Chemicals policy lags many years behind the rigorous new science linking exposures to ill health; CHEM Trust is working and will continue to work at the UK, EU and global level to try and address this problem. Our work has had a strong impact, helping to improve EU chemicals policy and therefore the protection of the public and widlife across Europe and beyond. As can be seen from our blogs, talks and policy submissions we are engaged in a whole range of debates on chemical regulation, and our analysis and influence is improving outcomes.
We have numerous key strategic partners with whom we work. Many are researchers who are providing the scientific evidence we need to improve the health of future generations, others are NGO collaborators. There are also the policy and decision-makers that ‘get’ the science and the risks involved. We find working with you such an inspiration and of benefit to our work, and our impact would be so much less if we did not work together – thank you. CHEM Trust is keen to create new links to reach an even greater audience among the public, policy makers, scientists, the medical profession and chemical manufacturers’ and users.
An expanding impact
As we mature and expand, so too do our areas of work and impact. We are now highlighting the woefully inadequate food packaging legislation in the EU – that permits harmful chemicals to be used. We are calling for an update to this legislation and the good news is that the Commission appears to be listening. We are also highlighting that the circular economy is a vital process from a reducing consumption point of view, but if highly toxic chemicals are in the products that are recycled in the first place, that is a fundamentally bad idea and continues our exposure to them. The key here has to be that harmful chemicals like brominated flame retardants in electronics and soft furnishings are not permitted to be used in the first place.
The CHEM Trust Board of Trustees is a key element to our success. Again we started small with just 4 trustees back in 2007, but we have slowly expanded to a team of 7 who work individually and collectively, dynamically and tirelessly to support the daily work of the organisation. They have a multitude of skills and all areas of importance are covered from legal and governance to scientific policy and fundraising expertise. Having a strong board, and an eye for sound governance is a recipe for longevity in the NGO world. CHEM Trust has a board that ensures both.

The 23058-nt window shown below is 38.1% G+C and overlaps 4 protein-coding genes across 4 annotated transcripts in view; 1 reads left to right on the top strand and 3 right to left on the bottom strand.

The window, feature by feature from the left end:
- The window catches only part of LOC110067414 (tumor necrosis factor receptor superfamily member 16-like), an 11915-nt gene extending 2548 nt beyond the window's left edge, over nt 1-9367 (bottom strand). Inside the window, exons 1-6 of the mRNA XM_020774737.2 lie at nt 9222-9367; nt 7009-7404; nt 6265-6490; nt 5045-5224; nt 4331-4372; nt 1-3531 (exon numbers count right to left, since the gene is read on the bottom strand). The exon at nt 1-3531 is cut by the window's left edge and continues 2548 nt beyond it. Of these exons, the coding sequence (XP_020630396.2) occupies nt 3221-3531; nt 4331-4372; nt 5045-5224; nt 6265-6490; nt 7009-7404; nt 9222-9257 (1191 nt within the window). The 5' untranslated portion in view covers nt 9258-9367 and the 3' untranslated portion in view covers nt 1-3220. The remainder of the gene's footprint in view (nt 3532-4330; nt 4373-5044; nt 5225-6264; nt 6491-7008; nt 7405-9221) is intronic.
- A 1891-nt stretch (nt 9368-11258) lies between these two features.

Continuing to advocate for cleaner and safer alternatives
Back in 2007, David Nussbaum, Chief Executive of WWF-UK, said at the CHEM Trust launch:
“We are here today because man-made chemicals have contaminated every part of our planet; from polar bears in the Arctic to unborn children in the UK.
The very chemicals designed to improve our quality of life have become a growing, uncontrolled hazard.”
As early as the 1990s, scientists gathered and published the famous Wingspread Consensus Statement on hormone disruptors. This alerted the world with its prediction that:
“Unless the environmental load of synthetic hormone disruptors is abated and controlled, large scale dysfunction at the population level is possible”.
There is little doubt, in order to try and address these concerns, the EU has drafted probably the best chemicals legislation in the world. However, implementation is proving tediously slow and tricky. Some of the challenges are that the chemical industry wants ‘business as usual’ and some Member States with large chemical manufacturing interests want to water down the protective measures. However, we are not disheartened. That just makes us look forward to the next 10 years even more….
CHEM Trust will continue to highlight the threats from harmful chemicals on wildlife and people and advocate for moving towards cleaner and safer alternatives on the path towards a non-toxic environment. We look forward to working with all our allies to make this planet a cleaner and safer place.